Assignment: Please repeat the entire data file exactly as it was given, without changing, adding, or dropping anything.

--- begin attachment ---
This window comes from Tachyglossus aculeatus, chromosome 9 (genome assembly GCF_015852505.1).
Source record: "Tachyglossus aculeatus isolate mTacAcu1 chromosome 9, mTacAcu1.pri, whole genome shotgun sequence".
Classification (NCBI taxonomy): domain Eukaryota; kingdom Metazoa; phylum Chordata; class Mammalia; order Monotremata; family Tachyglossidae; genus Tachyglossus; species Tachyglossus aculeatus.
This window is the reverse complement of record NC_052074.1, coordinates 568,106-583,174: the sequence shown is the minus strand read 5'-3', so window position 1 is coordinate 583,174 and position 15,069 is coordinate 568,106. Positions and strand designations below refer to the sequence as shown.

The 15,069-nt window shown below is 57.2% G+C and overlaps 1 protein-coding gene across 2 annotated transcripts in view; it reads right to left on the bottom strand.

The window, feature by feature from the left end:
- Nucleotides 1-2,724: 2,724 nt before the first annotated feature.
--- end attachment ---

This window comes from Tachyglossus aculeatus, chromosome 9 (genome assembly GCF_015852505.1).
Source record: "Tachyglossus aculeatus isolate mTacAcu1 chromosome 9, mTacAcu1.pri, whole genome shotgun sequence".
Classification (NCBI taxonomy): domain Eukaryota; kingdom Metazoa; phylum Chordata; class Mammalia; order Monotremata; family Tachyglossidae; genus Tachyglossus; species Tachyglossus aculeatus.
This window is the reverse complement of record NC_052074.1, coordinates 568,106-583,174: the sequence shown is the minus strand read 5'-3', so window position 1 is coordinate 583,174 and position 15,069 is coordinate 568,106. Positions and strand designations below refer to the sequence as shown.

The 15,069-nt window shown below is 57.2% G+C and overlaps 1 protein-coding gene across 2 annotated transcripts in view; it reads right to left on the bottom strand.

The window, feature by feature from the left end:
- Nucleotides 1-2,724: 2,724 nt before the first annotated feature.